‘The people generally are out for a Republic and they propose to get it.’ – County Inspector RIC, West Galway, July 1920
The period 1913–22 witnessed extraordinary upheaval in Irish society. The Easter Rising of 1916 facilitated the emergence of new revolutionary forces and the eruption of guerrilla warfare. In Galway and elsewhere in the west, the new realities wrought by World War One saw the emergence of a younger generation of impatient revolutionaries.
In 1916, Liam Mellows led his Irish Volunteers in a Rising in east Galway and up to 650 rebels took up defensive positions at Moyode Castle. From the western shores of Connemara to market towns such as Athenry, Tuam and Galway, local communities were subject to unprecedented use of terror by the Crown Forces. Meanwhile, conflict over land, an enduring grievance of the poor, threatened to overwhelm parts of Galway with sustained land seizures and cattle drives by the rural population.
War and Revolution in the West of Ireland: Galway, 1913–1922 provides fascinating insights into the revolutionary activities of the ordinary men and women who participated in the struggle for independence. In this compelling new account, Galway historian Conor McNamara unravels the complex web of identity and allegiance that characterised the west of Ireland, exploring the enduring legacy of a remarkable and contested era.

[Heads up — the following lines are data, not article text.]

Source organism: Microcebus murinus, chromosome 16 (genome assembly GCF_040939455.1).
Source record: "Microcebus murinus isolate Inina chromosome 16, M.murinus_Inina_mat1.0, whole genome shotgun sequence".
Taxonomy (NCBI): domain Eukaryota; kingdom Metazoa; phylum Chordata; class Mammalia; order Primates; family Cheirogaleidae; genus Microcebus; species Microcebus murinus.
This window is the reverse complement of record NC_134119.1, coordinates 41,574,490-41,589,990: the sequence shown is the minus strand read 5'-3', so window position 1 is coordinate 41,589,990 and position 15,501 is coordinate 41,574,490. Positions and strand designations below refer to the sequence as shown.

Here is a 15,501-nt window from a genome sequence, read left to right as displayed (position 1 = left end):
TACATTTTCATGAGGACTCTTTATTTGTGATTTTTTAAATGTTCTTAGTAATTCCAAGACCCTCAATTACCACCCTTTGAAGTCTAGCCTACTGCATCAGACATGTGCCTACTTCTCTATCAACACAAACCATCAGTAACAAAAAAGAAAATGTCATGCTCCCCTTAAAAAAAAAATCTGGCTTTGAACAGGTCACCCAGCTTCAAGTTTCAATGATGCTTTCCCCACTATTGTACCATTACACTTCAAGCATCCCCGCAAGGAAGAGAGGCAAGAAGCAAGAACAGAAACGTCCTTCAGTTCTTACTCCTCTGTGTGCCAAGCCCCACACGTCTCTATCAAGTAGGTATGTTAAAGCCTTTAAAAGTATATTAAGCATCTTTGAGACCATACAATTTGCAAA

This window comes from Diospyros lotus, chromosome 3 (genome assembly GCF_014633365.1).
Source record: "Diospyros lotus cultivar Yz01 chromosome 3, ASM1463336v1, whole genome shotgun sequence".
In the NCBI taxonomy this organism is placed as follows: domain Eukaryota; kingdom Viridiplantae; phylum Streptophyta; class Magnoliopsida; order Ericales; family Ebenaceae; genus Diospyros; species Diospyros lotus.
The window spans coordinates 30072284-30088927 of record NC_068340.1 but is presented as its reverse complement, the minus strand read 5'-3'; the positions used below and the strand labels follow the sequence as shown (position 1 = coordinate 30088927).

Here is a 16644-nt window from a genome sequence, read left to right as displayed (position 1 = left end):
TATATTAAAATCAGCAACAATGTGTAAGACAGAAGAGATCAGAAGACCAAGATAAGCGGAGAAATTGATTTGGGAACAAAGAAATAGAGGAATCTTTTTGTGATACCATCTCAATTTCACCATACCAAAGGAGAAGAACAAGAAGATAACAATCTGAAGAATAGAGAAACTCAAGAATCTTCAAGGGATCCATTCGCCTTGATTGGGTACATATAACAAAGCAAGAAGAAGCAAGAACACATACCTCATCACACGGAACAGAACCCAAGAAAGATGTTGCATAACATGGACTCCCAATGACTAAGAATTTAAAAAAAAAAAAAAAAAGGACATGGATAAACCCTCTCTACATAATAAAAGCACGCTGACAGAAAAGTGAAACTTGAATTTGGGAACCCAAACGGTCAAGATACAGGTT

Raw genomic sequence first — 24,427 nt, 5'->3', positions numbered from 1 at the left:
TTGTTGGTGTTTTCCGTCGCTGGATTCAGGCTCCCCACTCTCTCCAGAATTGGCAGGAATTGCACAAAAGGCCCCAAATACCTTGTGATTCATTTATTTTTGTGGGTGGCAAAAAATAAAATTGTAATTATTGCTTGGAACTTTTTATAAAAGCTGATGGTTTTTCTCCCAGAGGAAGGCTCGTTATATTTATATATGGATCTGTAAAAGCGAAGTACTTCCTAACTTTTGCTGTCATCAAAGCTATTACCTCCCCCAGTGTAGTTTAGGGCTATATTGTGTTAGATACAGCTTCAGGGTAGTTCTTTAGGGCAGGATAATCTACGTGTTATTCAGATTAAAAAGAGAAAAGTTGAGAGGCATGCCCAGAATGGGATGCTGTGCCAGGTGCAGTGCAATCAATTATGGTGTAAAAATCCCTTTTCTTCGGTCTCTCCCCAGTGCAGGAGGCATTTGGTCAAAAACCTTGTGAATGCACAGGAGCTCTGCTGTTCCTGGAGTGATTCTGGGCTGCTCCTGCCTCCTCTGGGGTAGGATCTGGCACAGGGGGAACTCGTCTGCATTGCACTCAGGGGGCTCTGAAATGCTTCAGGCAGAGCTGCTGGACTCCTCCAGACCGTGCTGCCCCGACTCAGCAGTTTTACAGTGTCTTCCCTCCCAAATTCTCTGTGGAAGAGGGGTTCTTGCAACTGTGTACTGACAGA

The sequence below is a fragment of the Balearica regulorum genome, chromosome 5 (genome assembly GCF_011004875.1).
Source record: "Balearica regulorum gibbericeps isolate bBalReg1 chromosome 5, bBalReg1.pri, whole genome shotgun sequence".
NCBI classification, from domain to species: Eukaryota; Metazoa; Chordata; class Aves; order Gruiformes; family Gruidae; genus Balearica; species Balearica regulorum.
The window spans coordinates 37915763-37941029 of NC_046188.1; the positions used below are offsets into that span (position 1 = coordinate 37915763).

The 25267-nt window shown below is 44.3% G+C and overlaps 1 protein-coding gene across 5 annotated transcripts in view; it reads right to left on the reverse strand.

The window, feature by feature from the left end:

Table of Contents
Introduction: ‘The gnarled and stony clods of townland’s tip’
- A Tradition of Violence: Agrarian Unrest, 1910–1916
- Outbreak of War, 1914–1916
- Liam Mellows and the 1916 Rising in Galway
- The rise of Sinn Féin and the Volunteers, 1916–1918
- War of Independence I: The Volunteers, 1920–1921
- War of Independence II: The Crown Forces, 1920–1921
- Settling Old Scores: Communal Conflict, 1918–1921
Conclusion: The Cheated Dead?
About the Author
Conor McNamara has written extensively about the history of the Irish revolution and rural society. He was previously a winner of the National Library of Ireland, History Fellowship (2009) and was awarded the 1916 Scholar in Residence at NUI Galway (2015–17). He was a Moore Institute, NUI Galway, Visiting Fellow (2017) and this is his fourth publication.